One of the most famous Byomkesh Bakshi stories written by Saradindu Bandyopadhyay is Pother Kanta (also transliterated as Pather Kanta, পথের কাঁটা). The story was also exceedingly popular in the Basu Chatterjee-directed television serial aired on Doordarshan.
Most readers (and viewers) are intrigued by the innovative weapon used by the criminal in the story. The use of a standard bicycle bell modified into an air-gun capable of firing a steel gramophone pin (often called phonograph needle in many parts of the world) captured the imagination of fans all over the world.
In my own opinion this story ranks up there with “The Speckled Band” which feature Sherlock Holmes in creating a vivid, lingering impression. I enjoyed the concept so much that I actually created the article on Pother Kanta on Wikipedia. We will discuss this story in many articles, but our focus here is on the weapon itself.
Is it physically possible to create a lethal bicycle-bell gun that obeys the laws of physics? This question is vital to fully appreciating the story.
First, let us consider the projectile, the gramophone needle or stylus. Although the use of this sharp object as a weapon is innovative, the use of needles has been attempted many times. The Dreyse needle gun was a breechloading rifle that fired needle-like projectiles in the 1800s. It fell out of favor because of a short-range. Of course this gun had a powder charge, but the reason it was not used frequently was because of short range of accuracy. In Pother Kanta, the assailant fired from a distance of no more than 3-4 meters. In these short distances, sharp needle-like projectiles are very accurate.
In fact, other types of needle-guns have existed for years as well. The benefits of shooting sharp needle like objects is that they have a very high muzzle velocity once fired. Another factor that would allow a bell mechanism to shoot gramophone needles is that recoil from such a weapon would likely be minimum.
In Pother Kanta, a single gramophone needle pierced a victim’s heart at close quarters. The question of height of the victim comes into play. For victims of different heights, different angles would be necessary, although this could be modified by an expert marksman by tightening the bell. The question of whether the gramophone needle could pierce the sternum is also an interesting one. With sufficient velocity, it is possible that incident ricochet would allow the needle to pierce the heart, although not cleanly. So far, the story is quite accurate.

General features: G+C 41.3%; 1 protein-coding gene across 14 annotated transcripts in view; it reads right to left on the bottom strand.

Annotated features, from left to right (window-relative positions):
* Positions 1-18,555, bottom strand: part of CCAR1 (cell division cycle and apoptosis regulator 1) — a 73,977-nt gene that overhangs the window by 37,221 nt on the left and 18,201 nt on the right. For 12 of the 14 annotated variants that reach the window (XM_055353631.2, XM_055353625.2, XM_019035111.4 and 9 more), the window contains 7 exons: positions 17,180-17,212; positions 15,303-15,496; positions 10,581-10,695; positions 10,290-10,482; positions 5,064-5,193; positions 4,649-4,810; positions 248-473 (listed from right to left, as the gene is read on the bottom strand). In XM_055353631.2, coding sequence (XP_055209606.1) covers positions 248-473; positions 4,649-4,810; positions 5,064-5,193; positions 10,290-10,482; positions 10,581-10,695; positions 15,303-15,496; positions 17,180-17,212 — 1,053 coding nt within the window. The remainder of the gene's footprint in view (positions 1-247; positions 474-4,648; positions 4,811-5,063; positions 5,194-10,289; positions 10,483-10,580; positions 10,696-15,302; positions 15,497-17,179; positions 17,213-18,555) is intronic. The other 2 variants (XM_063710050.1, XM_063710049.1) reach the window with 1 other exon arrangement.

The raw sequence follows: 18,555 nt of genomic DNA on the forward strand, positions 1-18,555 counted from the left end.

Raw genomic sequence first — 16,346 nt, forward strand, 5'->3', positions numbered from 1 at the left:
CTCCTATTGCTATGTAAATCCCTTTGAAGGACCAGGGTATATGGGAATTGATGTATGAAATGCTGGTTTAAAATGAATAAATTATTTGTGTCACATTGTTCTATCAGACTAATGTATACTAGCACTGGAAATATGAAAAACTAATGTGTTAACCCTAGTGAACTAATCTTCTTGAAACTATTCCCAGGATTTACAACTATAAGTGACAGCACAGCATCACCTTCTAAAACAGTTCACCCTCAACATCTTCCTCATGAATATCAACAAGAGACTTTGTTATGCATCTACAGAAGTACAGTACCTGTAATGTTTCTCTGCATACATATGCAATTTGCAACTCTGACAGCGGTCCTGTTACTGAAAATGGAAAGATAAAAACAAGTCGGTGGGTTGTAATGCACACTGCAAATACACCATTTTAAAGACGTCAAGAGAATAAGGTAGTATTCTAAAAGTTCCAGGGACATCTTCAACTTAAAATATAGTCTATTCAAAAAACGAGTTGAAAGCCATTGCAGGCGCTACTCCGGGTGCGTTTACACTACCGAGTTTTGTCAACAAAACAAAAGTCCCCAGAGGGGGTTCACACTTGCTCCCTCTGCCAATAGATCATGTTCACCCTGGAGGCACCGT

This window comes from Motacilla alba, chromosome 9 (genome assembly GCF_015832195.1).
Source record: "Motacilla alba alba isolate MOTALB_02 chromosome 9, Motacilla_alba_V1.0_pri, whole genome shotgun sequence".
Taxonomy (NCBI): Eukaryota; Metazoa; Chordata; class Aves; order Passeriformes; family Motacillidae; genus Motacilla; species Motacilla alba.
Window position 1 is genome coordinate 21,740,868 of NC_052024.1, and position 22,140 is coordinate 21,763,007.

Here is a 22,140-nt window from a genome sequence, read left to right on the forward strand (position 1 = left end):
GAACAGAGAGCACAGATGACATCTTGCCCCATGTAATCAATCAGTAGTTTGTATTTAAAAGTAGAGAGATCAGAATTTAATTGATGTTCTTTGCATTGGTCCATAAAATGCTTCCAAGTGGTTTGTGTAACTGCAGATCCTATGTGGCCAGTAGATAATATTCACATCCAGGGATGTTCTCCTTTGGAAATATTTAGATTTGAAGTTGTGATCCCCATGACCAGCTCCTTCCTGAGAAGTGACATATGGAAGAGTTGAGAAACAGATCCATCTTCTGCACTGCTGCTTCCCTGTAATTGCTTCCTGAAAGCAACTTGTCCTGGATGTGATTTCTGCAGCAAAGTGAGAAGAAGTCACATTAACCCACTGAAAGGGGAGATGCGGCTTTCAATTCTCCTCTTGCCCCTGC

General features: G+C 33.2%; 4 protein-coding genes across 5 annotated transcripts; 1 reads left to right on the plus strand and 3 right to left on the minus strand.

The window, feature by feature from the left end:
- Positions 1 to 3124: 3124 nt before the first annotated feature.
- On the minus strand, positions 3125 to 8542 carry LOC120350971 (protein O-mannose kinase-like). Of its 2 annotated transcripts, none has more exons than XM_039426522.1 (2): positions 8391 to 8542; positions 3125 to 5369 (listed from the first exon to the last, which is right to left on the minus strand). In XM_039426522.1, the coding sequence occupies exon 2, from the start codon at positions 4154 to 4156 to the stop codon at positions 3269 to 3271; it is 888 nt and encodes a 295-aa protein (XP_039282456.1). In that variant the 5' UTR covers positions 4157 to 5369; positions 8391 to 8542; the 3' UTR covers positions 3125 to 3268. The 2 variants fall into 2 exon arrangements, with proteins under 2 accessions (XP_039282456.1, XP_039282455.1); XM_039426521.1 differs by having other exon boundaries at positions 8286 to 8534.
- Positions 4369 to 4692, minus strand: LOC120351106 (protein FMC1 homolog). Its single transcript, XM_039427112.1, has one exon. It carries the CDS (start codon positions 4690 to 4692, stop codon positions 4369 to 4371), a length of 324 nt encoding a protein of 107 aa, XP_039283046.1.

The other brilliant bit behind the weapon is that because gramophone needles are usually made of steel and other hard metals (as opposed to lead), at close distances and high velocities they might even pierce through and leave through exit wounds. So, no trace of the projectile would be found inside the body!
I have presented a scheme for a possible spring-piston gun mechanism that might be able to propel a gramophone needle towards a victim. Extrapolating from actual data on maximal velocities achieved by firing pellets from spring-piston mechanisms, I have calculated that the bicycle-bell gun might have a probable velocity of 15-20 m/s which would be enough to inflict substantial harm to someone wearing light layers of clothing.
Of course, all of my calculations depend on the assumption that relatively high tensions in the spring can be created to generate sufficient kinetic energy upon release. This is the “black-box” of the whole theory and very hard to determine without computer simulation.
Nonetheless, as I have demonstrated, if we use a bit of imagination, this sort of weapon is plausible.
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